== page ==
49 and 51 Central Hill – recessed porch, sash windows, dormer roof windows, London brick and stucco, chimney pots – courtesy of R. Hibberd February 2021

41 Central Hill – recessed porch, sash windows , chimney pots, bargeboards – courtesy of R. Hibberd February 2021

Significant Street Buildings

    Virgo Fidelis Convent

    This Convent, after well over 100 years, still looks to the needs and attends to the well-being of children of all nationalities. The story of the foundation of the first Roman Catholic Orphanage in Great Britain since the Reformation is an interesting …

    The Baptist Chapel on Central Hill

    The 1863 Ordnance Survey map shows the Baptist Chapel on Central Hill prior to the creation of Gatestone Road which was built to the west of the chapel following the field boundary southwards. The Reverend Samuel Tipple started preaching in the Baptist …


    ABADAM, ALICE (1856 TO 1940)

    Lived at 97 Central Hill in 1907 and later 107 Central Hill Alice Abadam was born into a wealthy family in Carmathenshire in 1856 and died in St. John’s Wood, London, in 1940.  Alice Abadam, who was a prominent and formidable campaigner for Votes for W …

    Anthony Mario Ludovici MBE (8 January 1882 – 3 April 1971)

    Lived at 35 Central Hill after marriage in 1920 He was a British philosopher, sociologist, social critic and polygot.  He was known as someone who supported the aristocracy and was anti-egalitarianism.  He was a British conservative author writing on s …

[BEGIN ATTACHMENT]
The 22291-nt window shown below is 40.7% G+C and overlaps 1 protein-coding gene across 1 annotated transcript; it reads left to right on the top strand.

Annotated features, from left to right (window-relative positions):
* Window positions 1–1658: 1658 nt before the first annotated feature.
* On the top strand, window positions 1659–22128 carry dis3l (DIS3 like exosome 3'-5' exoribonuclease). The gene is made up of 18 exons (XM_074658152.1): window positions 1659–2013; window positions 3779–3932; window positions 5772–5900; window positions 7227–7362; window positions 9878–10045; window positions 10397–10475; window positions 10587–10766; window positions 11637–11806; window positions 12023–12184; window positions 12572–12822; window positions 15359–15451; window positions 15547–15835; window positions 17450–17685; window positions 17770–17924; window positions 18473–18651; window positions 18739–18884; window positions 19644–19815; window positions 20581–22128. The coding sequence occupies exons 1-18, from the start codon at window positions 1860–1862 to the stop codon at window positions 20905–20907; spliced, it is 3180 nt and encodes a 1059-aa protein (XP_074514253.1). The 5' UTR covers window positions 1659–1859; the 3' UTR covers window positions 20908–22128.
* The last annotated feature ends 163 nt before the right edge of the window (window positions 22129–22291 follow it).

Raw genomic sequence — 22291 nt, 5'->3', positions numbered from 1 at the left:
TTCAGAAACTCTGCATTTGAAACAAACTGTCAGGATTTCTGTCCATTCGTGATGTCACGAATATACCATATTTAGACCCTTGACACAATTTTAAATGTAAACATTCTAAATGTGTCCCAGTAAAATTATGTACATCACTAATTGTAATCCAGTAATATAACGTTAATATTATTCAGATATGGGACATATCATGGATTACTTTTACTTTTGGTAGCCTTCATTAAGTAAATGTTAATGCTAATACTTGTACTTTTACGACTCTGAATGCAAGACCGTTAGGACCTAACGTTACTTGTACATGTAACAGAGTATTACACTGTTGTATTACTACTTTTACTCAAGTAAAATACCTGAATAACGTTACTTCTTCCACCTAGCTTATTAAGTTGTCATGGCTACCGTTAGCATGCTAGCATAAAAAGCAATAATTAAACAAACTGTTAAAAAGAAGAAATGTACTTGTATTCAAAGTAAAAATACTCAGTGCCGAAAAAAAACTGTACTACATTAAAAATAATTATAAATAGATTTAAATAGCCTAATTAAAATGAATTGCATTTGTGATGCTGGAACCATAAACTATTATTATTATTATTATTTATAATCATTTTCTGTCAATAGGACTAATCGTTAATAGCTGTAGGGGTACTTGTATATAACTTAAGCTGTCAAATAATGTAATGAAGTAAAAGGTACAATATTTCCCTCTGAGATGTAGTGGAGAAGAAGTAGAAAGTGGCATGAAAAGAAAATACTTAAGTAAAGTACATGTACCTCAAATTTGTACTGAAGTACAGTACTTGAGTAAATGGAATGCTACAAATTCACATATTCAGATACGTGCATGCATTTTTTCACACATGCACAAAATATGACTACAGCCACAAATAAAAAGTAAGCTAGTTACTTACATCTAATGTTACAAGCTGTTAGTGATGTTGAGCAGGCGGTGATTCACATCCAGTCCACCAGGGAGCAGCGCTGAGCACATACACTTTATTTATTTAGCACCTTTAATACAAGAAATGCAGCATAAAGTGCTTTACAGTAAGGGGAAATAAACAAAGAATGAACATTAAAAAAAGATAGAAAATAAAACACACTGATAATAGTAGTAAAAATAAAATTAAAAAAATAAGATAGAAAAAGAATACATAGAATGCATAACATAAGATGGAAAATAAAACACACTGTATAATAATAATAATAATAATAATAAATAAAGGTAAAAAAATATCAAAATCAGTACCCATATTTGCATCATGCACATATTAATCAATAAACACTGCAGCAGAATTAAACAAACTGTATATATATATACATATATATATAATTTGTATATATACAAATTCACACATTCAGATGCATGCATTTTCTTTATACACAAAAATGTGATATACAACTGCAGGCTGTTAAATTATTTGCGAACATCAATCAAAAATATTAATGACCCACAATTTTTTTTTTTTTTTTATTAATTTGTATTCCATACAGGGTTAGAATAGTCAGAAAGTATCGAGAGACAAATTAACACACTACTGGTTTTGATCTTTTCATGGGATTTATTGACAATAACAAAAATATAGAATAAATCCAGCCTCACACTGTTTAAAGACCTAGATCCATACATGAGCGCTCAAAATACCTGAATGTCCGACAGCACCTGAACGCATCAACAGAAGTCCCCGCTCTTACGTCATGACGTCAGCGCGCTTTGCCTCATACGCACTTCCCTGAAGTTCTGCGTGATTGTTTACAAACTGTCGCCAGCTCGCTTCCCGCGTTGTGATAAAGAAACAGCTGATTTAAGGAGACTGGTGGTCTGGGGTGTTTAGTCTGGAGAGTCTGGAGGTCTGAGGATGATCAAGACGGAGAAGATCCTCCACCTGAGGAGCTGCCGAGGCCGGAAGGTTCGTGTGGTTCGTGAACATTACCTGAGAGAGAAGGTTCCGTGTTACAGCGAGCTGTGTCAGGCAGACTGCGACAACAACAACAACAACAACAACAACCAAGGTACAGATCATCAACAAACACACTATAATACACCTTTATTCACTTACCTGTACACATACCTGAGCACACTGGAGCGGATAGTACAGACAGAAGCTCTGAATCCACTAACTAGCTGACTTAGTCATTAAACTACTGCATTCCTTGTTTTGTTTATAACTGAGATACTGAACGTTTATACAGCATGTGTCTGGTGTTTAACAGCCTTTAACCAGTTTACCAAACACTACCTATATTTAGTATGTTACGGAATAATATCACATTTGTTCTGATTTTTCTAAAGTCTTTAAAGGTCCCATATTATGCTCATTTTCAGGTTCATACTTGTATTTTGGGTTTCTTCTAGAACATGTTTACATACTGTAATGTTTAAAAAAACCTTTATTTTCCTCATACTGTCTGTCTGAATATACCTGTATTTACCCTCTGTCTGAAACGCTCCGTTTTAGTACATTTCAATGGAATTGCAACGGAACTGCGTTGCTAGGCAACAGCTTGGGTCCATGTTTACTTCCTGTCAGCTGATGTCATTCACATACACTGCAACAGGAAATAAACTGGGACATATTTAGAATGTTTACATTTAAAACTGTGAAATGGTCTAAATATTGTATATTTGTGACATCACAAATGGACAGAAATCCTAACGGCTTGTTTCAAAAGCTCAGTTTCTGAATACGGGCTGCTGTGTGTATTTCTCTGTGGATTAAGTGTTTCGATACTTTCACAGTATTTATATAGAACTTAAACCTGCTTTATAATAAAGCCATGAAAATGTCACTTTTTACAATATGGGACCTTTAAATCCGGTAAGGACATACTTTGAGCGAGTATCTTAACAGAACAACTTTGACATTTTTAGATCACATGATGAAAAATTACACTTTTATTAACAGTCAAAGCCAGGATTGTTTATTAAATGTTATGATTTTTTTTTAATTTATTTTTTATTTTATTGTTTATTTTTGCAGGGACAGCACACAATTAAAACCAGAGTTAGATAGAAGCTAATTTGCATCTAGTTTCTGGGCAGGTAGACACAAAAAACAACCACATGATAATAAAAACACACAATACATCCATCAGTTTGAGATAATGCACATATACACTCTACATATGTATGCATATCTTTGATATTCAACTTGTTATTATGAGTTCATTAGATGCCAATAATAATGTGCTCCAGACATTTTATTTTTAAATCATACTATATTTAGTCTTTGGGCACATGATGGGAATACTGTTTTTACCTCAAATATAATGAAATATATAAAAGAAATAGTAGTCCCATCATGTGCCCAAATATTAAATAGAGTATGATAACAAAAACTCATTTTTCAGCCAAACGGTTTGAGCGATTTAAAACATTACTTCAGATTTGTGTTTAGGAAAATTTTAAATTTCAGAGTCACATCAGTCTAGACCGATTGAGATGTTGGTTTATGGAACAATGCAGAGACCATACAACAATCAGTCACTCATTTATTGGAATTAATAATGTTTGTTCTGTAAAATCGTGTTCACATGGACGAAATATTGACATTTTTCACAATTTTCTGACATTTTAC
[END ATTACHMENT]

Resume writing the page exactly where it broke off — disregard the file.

BASSANO, ALEXANDER (1829 to 1913)

    Lived at 75 Central Hill in 1901 Alexander Bassano was one of the most famous Victorian society photographers. He took portraits of many members of the royal family including Queen Victoria.  In an article published in 1901 he said that the Queen: I fo …

    Benjamin Osgood Peirce (1854 to 1914)

    Lived as a boarder at 77 Central Hill in 1901 Was born on 11 February 1854 in Beverley, Massachusetts, USA, the son of Benjamin Peirce and Rebecca Orme and died on 14 January 1914 in Cambridge, Massachusetts, USA.  He was a mathematician who became an …

    Elsie Finnimore Buckley (1 August 1882 – 6 June 1959)

    Lived at 35 Central Hill in 1920 She was an English writer and translator and was born in Calcutta, the daughter of Robert Burton Buckley, a civil engineer, and Ada Marian Sarah Finnimore.  She attended Girton College, Cambridge and in March 1899 at th …

    MANNS, AUGUSTUS (1825 to 1901)

    Lived at 56 Central Hill in 1891 As Musical Director of the Crystal Palace from 1855 to 1901, August Manns made two very important contributions to English music. The Dictionary of National Biography describes him as ‘unrivalled in England as an orches …

    Rear Admiral George Palmer (1829 to 1917

    Lived at 79 Central Hill in 1901 aged 71 with his wife Ellen aged 70 His naval career extended over many years.  He entered the Royal Navy in 1845 and retired in 1873.  He served in the West Indies, the Pacific, the Mediterranean and the Stations.  His …

    Sir Arthur George Macpherson (1828-1921)

    Sir Arthur George Macpherson (1828-1921) Lived at 2 Bonnard Villa Central Hill in 1861 Arthur George was born on 26 September 26, 1828 at Old Machar, Aberdeen. He was the youngest son of Dr. Hugh Macpherson (1767-1854), professor of Greek and  the sub- …

    Sir Hugh Henry Gough VC (1833 to 1909)

    Lived at Sunny Side Central Hill in 1881 (not there on the night of the census but his wife Annie aged 42, his daughters Charlotte 16, May 15, Annie 8, Nora 7 and sons Frederick 13, William 3 and George were present) He was born into an Anglo-Irish ari …